(b) Treble damages for use of counterfeit mark
In assessing damages under subsection (a) of this section, the court shall, unless the court finds extenuating circumstances, enter judgment for three times such profits or damages, whichever is greater, together with a reasonable attorney's fee ... (emphasis added)

15 U.S.C. § 1117(b). The statute clearly states that, upon a finding of extenuating *1050 circumstances, the district court may decline to award treble damages, which it ordinarily would be expected to award a prevailing party in the event that the use of a counterfeit mark were found to be willful. See Fendi S.A.S. Di Paola v. Cosmetic World, Ltd., 642 F. Supp. 1143, 1147 (S.D.N.Y.1986) (courts expected, and not merely authorized, to award attorneys fees in absence of extenuating circumstances). By contrast, it is not immediately clear from the statute whether the award of attorneys fee's is also affected by a finding of extenuating circumstances or if it remains automatic as long as infringement is found to be willful. Inasmuch as this court's prior opinion assumed that attorney's fees were automatic in either case, that issue is resolved here.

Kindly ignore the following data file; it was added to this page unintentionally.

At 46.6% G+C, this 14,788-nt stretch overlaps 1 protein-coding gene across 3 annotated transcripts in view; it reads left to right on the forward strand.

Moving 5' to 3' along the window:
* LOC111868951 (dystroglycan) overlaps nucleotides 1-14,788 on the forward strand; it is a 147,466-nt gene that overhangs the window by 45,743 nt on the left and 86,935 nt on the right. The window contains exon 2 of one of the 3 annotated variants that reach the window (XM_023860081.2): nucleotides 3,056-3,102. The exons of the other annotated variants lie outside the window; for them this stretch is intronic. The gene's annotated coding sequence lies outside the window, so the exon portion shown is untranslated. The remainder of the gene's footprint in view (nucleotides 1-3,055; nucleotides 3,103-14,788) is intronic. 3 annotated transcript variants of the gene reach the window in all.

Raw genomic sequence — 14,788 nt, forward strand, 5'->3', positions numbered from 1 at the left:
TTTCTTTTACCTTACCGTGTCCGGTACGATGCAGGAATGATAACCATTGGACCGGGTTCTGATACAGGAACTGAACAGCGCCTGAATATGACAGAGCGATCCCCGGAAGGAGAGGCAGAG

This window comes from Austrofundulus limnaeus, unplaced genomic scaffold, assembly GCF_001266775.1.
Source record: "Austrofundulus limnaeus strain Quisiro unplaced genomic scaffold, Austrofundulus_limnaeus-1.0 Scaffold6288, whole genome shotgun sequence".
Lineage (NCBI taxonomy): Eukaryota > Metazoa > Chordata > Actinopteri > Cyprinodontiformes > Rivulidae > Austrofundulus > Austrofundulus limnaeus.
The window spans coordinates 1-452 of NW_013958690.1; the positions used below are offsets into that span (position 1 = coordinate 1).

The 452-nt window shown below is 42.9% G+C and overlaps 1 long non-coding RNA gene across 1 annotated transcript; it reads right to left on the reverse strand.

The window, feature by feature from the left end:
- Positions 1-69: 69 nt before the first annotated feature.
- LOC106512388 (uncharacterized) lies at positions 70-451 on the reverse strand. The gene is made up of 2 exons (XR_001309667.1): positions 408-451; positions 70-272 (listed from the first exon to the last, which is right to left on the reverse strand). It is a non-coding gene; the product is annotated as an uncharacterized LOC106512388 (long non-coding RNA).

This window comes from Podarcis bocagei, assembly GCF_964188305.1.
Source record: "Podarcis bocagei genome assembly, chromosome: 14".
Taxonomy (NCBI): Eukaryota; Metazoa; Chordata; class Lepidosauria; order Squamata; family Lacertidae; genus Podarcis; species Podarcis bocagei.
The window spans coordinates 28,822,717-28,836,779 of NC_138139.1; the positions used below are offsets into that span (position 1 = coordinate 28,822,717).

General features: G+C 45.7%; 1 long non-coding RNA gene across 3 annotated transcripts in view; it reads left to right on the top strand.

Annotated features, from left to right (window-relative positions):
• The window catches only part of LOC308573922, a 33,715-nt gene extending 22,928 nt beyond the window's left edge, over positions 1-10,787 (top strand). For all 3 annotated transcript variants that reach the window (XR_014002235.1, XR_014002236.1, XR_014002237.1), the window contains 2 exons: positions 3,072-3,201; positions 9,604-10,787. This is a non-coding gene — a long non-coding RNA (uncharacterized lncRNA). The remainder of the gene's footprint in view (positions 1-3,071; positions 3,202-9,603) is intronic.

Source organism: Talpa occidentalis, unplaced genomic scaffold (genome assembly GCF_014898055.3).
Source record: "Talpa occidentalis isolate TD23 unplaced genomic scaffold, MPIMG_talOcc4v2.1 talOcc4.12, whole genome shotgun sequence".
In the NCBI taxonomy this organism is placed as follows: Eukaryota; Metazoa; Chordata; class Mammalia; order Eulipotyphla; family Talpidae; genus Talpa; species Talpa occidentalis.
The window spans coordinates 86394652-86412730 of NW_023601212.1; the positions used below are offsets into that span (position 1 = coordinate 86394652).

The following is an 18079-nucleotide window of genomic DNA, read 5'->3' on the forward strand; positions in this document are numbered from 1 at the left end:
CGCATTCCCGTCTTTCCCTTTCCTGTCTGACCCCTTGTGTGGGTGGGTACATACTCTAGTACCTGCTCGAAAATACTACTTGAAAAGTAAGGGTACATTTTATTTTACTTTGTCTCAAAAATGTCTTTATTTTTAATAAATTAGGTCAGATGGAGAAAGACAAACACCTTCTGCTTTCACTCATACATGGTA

In adding section 35(b), Congress directed the federal courts to award successful plaintiffs an amount greater than actual damages, which some courts had previously been reluctant to do under the then existing section 35, which now appears, as amended, as subsection (a). Trademark Counterfeiting Act of 1984, Pub.L. 98-473, § 1503(2), 98 Stat. 2182 (1984). See also 1984 U.S.Code Cong. and Adm.News, pp. 3182, 3631-32. When Congress included the "escape clause" for extenuating circumstances, it determined that, as to certain defendants, the harsh remedy of treble damages might be unwarranted. It was not explicit whether this rationale also extends to the award of attorney's fees.